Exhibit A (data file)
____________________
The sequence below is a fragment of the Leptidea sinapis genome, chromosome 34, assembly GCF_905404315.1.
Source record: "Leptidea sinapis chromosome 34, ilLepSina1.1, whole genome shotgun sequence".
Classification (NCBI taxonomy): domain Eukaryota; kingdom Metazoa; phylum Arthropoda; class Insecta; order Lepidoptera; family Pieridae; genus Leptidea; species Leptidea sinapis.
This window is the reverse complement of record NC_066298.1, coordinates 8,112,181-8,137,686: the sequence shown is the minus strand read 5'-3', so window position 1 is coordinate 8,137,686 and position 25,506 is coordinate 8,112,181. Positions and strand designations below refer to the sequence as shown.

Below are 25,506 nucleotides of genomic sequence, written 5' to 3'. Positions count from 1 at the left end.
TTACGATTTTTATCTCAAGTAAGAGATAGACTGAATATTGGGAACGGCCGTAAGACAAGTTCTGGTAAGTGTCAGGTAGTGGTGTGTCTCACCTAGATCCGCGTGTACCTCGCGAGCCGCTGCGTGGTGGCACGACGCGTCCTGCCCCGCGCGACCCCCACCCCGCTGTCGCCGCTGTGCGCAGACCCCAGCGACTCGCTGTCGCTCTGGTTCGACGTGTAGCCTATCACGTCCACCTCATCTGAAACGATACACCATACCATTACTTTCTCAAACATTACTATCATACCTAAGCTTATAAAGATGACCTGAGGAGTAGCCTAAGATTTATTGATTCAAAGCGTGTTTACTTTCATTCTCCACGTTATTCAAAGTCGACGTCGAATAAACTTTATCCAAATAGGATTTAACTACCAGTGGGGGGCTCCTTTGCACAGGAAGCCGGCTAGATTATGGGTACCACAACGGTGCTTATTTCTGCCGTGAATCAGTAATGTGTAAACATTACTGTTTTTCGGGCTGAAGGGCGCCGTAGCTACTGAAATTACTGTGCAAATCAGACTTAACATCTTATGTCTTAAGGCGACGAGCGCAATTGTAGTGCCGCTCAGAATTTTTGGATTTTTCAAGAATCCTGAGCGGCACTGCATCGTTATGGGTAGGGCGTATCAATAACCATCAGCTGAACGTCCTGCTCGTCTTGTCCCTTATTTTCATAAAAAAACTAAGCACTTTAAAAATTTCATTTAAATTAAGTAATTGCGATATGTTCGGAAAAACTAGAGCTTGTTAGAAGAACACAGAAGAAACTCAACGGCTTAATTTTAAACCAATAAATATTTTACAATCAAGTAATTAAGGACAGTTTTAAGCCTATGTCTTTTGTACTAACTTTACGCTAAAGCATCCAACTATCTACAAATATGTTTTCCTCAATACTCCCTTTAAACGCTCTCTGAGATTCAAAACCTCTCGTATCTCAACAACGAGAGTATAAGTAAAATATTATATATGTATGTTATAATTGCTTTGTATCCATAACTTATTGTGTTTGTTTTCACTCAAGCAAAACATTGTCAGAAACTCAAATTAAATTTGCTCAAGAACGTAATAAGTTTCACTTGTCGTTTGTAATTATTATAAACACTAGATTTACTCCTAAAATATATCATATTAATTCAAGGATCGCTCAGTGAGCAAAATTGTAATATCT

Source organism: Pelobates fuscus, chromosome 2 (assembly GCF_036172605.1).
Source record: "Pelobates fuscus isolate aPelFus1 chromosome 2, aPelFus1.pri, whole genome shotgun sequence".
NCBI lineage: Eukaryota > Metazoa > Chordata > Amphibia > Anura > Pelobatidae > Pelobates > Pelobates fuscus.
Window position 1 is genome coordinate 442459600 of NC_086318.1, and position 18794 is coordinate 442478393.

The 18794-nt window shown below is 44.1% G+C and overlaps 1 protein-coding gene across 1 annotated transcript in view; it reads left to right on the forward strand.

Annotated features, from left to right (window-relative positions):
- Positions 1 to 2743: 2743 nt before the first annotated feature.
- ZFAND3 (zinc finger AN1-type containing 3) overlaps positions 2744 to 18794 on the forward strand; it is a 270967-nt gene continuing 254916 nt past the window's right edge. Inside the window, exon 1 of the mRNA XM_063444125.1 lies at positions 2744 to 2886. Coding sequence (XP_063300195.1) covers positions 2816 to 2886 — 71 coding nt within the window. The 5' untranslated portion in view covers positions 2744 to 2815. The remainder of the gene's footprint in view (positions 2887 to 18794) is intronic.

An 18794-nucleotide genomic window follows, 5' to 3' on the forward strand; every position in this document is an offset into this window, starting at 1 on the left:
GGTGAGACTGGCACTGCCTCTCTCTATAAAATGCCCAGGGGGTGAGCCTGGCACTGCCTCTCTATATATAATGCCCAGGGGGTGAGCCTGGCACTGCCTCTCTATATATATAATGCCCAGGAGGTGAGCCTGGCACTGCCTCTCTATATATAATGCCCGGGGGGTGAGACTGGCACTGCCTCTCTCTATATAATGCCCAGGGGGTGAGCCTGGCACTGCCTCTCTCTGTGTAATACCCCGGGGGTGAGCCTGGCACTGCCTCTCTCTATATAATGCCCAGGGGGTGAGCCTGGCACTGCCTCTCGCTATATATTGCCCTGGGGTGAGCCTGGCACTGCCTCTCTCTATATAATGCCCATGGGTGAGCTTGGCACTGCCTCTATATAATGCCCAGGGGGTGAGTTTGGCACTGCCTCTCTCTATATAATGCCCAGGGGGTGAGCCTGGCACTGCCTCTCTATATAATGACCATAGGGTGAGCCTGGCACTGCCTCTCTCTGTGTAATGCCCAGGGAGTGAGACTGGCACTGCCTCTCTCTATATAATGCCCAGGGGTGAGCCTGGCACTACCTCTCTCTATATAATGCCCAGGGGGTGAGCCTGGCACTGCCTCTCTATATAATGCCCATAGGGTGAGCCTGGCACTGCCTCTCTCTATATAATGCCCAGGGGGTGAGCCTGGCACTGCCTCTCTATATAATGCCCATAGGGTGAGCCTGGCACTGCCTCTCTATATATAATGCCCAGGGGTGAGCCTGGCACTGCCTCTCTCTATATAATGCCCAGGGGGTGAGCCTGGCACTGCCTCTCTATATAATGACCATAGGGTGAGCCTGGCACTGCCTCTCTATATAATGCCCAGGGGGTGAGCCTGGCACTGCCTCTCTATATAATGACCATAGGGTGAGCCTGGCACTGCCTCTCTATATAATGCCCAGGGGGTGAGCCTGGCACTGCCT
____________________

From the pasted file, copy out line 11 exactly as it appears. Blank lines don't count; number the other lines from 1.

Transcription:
The 18794-nt window shown below is 44.1% G+C and overlaps 1 protein-coding gene across 1 annotated transcript in view; it reads left to right on the forward strand.